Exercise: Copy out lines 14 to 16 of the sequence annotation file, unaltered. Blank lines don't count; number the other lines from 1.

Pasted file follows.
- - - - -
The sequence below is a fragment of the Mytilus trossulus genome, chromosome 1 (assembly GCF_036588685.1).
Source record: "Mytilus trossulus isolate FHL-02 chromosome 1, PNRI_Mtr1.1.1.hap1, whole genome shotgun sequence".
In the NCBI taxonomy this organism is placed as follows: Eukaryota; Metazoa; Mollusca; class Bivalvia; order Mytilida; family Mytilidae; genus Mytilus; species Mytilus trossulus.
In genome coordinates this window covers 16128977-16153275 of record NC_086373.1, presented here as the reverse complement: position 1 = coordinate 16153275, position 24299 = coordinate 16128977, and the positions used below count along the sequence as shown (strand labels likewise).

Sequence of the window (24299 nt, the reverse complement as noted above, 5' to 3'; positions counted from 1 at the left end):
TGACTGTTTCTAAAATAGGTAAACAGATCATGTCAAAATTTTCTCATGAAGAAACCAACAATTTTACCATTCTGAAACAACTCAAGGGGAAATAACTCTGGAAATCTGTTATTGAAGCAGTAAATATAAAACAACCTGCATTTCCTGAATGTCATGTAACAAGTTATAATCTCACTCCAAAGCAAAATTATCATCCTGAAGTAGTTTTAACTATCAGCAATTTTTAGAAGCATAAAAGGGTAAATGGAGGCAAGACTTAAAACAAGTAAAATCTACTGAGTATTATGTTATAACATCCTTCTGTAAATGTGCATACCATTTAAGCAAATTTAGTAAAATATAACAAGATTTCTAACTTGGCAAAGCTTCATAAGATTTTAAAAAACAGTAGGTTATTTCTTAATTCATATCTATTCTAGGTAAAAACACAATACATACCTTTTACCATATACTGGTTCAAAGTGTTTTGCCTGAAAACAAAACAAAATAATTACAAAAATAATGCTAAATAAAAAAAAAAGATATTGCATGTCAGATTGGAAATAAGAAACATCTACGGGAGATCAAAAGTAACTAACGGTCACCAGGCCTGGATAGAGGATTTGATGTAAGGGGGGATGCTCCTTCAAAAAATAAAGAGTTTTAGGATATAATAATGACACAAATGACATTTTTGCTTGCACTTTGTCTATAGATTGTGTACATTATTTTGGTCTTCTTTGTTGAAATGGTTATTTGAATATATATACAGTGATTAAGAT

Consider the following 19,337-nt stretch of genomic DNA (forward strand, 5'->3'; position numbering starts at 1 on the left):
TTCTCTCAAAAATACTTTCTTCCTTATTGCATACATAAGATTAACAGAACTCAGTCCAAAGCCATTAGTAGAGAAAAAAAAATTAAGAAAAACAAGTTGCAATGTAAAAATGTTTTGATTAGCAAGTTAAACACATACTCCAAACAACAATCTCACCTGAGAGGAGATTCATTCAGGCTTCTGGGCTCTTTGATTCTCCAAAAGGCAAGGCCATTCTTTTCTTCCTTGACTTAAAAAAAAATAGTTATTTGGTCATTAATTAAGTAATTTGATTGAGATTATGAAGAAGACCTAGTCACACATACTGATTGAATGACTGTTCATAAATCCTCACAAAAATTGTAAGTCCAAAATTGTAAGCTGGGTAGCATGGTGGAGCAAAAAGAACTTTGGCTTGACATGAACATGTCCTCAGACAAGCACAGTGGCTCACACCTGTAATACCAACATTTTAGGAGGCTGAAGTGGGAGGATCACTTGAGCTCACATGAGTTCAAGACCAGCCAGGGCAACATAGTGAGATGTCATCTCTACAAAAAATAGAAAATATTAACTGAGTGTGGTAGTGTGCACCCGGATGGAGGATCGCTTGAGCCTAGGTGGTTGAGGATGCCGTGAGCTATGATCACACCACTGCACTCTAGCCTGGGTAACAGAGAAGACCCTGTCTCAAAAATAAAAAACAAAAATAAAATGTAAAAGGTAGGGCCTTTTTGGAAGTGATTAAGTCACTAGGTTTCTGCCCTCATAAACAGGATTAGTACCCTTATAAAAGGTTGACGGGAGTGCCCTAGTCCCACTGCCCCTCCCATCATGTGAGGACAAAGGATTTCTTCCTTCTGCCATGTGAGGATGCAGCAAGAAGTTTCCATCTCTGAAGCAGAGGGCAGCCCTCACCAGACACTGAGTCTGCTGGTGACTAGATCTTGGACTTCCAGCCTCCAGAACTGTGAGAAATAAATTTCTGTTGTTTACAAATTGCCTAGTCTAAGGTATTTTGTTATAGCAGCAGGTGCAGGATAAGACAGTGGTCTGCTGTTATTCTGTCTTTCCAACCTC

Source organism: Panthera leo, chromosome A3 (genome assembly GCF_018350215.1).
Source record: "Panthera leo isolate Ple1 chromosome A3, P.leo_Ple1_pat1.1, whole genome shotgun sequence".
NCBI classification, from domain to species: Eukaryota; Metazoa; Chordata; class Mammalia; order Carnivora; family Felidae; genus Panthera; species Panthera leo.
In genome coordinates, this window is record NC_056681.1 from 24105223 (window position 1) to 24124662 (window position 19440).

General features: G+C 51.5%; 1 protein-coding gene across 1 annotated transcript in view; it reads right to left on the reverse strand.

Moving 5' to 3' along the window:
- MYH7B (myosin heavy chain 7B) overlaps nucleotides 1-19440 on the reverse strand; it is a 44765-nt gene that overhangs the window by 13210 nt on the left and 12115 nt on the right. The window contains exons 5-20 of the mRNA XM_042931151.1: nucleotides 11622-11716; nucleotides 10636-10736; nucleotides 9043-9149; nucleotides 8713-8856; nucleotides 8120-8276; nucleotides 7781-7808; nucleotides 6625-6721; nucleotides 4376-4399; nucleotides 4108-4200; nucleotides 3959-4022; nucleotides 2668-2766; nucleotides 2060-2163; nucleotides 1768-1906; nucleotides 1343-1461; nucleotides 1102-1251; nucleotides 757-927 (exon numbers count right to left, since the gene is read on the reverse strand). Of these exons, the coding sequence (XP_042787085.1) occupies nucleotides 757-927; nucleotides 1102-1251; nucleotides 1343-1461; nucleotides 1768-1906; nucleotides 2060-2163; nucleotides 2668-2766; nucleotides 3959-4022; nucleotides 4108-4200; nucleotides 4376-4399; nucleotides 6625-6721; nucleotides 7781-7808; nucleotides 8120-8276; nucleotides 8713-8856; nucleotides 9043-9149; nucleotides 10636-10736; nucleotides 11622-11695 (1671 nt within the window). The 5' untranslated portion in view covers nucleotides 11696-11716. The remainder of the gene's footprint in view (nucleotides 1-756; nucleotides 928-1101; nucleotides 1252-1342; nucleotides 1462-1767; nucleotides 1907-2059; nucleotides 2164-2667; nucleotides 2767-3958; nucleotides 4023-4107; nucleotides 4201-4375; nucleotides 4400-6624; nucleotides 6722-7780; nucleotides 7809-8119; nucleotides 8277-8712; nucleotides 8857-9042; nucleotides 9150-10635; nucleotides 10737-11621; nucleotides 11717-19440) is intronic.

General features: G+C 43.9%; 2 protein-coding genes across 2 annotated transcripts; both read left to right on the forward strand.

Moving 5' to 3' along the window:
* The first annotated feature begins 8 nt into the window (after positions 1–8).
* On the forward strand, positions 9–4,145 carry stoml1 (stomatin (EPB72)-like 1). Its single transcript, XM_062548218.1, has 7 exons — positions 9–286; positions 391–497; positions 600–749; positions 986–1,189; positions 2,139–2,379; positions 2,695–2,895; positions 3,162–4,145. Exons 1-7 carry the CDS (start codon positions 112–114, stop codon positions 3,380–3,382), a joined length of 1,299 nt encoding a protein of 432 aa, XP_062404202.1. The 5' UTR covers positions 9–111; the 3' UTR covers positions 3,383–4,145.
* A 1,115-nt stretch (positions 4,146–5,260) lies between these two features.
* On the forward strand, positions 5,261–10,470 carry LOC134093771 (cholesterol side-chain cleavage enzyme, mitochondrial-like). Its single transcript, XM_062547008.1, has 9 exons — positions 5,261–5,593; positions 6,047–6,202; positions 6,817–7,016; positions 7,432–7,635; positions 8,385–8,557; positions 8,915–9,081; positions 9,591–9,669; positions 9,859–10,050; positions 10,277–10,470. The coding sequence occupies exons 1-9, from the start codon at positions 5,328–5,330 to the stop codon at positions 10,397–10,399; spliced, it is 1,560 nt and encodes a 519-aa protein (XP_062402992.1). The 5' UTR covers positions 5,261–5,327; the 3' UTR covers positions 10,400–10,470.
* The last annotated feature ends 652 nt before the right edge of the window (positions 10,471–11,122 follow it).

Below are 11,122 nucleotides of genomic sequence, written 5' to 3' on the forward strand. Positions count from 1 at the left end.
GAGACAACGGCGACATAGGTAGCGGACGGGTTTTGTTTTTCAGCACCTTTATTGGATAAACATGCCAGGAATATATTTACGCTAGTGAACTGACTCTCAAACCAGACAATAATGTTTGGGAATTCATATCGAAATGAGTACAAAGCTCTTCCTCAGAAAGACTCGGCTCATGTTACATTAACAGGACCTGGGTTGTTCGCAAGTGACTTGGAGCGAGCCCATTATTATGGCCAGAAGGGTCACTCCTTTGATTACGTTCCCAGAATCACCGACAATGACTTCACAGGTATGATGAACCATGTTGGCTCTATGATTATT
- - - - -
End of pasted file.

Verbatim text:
Moving 5' to 3' along the window:
- MYH7B (myosin heavy chain 7B) overlaps nucleotides 1-19440 on the reverse strand; it is a 44765-nt gene that overhangs the window by 13210 nt on the left and 12115 nt on the right. The window contains exons 5-20 of the mRNA XM_042931151.1: nucleotides 11622-11716; nucleotides 10636-10736; nucleotides 9043-9149; nucleotides 8713-8856; nucleotides 8120-8276; nucleotides 7781-7808; nucleotides 6625-6721; nucleotides 4376-4399; nucleotides 4108-4200; nucleotides 3959-4022; nucleotides 2668-2766; nucleotides 2060-2163; nucleotides 1768-1906; nucleotides 1343-1461; nucleotides 1102-1251; nucleotides 757-927 (exon numbers count right to left, since the gene is read on the reverse strand). Of these exons, the coding sequence (XP_042787085.1) occupies nucleotides 757-927; nucleotides 1102-1251; nucleotides 1343-1461; nucleotides 1768-1906; nucleotides 2060-2163; nucleotides 2668-2766; nucleotides 3959-4022; nucleotides 4108-4200; nucleotides 4376-4399; nucleotides 6625-6721; nucleotides 7781-7808; nucleotides 8120-8276; nucleotides 8713-8856; nucleotides 9043-9149; nucleotides 10636-10736; nucleotides 11622-11695 (1671 nt within the window). The 5' untranslated portion in view covers nucleotides 11696-11716. The remainder of the gene's footprint in view (nucleotides 1-756; nucleotides 928-1101; nucleotides 1252-1342; nucleotides 1462-1767; nucleotides 1907-2059; nucleotides 2164-2667; nucleotides 2767-3958; nucleotides 4023-4107; nucleotides 4201-4375; nucleotides 4400-6624; nucleotides 6722-7780; nucleotides 7809-8119; nucleotides 8277-8712; nucleotides 8857-9042; nucleotides 9150-10635; nucleotides 10737-11621; nucleotides 11717-19440) is intronic.

General features: G+C 43.9%; 2 protein-coding genes across 2 annotated transcripts; both read left to right on the forward strand.